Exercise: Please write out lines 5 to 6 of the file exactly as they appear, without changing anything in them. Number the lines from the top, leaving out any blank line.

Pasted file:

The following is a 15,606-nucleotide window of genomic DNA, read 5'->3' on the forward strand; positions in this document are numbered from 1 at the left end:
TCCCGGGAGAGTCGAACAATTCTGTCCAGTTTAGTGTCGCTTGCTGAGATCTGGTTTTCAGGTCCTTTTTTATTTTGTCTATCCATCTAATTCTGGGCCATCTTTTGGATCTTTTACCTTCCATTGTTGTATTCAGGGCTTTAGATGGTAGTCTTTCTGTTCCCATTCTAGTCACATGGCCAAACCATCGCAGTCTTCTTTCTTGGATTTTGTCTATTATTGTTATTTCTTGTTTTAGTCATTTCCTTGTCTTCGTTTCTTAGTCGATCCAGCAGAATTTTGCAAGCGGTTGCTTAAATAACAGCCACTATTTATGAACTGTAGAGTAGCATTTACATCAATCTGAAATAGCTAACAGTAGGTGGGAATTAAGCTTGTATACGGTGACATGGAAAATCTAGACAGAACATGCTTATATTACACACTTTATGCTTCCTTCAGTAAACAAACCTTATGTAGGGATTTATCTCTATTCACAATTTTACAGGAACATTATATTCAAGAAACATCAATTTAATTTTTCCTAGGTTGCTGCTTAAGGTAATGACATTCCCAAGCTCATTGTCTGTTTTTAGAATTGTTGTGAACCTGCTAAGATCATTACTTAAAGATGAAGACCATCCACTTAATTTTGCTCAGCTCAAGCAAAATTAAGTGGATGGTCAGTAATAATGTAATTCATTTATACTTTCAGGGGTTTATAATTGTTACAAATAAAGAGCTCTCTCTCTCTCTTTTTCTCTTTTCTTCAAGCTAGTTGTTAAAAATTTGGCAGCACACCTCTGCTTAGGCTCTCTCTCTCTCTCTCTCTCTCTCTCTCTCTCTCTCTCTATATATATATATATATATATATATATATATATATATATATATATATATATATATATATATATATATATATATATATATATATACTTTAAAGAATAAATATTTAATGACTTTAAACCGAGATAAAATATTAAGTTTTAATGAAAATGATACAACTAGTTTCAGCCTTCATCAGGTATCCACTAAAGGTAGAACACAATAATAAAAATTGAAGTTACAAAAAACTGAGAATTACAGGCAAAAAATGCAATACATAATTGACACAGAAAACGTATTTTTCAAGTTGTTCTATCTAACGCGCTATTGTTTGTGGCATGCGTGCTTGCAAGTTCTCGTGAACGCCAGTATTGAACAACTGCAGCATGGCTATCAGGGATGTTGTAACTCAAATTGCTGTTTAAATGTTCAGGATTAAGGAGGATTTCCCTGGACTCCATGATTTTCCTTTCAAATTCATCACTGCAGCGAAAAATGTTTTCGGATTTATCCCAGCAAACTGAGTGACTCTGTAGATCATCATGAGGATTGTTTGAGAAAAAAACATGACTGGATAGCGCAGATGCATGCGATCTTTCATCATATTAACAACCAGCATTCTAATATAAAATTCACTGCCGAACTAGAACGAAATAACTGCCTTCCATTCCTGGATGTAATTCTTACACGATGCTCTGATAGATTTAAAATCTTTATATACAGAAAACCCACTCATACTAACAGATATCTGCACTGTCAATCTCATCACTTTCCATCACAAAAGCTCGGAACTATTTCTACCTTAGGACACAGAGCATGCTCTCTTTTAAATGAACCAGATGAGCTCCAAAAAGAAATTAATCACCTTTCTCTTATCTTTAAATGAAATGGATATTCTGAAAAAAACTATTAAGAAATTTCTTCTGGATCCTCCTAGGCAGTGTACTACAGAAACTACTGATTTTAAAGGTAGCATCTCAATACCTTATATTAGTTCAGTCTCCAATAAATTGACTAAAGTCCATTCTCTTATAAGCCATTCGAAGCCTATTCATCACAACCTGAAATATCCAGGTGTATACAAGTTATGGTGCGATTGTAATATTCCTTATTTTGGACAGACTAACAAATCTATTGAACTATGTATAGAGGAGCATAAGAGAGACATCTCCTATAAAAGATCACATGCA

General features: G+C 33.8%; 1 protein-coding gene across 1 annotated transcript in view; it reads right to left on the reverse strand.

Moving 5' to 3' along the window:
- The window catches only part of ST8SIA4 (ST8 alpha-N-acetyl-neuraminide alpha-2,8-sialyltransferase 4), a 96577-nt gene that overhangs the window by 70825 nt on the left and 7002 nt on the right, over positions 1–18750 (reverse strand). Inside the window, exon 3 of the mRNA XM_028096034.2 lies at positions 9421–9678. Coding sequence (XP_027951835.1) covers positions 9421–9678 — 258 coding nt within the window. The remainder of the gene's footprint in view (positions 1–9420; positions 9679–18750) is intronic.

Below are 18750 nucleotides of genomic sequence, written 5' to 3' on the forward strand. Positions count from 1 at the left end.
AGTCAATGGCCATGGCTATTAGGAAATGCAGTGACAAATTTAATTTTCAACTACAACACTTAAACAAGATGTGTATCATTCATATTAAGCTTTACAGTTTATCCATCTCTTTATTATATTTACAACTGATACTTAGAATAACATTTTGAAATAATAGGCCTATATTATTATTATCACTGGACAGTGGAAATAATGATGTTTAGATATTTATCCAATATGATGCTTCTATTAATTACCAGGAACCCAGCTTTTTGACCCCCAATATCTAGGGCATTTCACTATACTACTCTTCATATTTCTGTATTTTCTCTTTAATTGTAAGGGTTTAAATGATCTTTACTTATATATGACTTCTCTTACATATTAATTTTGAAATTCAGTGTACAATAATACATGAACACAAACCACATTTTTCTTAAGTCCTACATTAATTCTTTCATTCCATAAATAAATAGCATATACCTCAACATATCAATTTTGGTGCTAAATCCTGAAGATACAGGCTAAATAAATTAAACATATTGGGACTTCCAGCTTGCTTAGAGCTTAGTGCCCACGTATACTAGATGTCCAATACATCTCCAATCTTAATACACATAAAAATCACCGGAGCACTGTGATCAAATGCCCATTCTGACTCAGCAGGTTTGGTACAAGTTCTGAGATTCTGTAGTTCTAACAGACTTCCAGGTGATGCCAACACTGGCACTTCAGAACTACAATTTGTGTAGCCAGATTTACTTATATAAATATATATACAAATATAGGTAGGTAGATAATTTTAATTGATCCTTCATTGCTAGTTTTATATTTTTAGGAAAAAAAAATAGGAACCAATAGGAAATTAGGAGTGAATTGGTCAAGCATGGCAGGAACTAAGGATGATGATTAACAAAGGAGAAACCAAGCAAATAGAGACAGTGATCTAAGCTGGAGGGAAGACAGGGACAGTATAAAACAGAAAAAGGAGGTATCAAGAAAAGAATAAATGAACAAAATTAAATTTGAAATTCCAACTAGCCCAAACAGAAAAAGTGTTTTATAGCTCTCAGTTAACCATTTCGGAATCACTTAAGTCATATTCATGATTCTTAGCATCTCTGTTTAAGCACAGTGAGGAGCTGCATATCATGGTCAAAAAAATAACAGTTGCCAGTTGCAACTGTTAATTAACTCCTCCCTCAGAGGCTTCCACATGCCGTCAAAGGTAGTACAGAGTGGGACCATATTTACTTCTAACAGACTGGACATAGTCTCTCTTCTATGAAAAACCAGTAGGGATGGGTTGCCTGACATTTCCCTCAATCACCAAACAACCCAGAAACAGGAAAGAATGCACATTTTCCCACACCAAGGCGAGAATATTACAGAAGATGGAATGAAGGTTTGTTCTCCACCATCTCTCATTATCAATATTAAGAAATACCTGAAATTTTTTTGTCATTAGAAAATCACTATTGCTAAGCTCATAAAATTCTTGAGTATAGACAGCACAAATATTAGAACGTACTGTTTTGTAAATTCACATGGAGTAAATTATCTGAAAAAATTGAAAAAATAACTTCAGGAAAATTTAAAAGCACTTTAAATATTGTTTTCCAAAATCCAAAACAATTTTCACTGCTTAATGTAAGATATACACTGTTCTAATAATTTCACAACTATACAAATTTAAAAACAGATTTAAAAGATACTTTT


- The window catches only part of ST8SIA4 (ST8 alpha-N-acetyl-neuraminide alpha-2,8-sialyltransferase 4), a 96577-nt gene that overhangs the window by 70825 nt on the left and 7002 nt on the right, over positions 1–18750 (reverse strand). Inside the window, exon 3 of the mRNA XM_028096034.2 lies at positions 9421–9678. Coding sequence (XP_027951835.1) covers positions 9421–9678 — 258 coding nt within the window. The remainder of the gene's footprint in view (positions 1–9420; positions 9679–18750) is intronic.

Below are 18750 nucleotides of genomic sequence, written 5' to 3' on the forward strand. Positions count from 1 at the left end.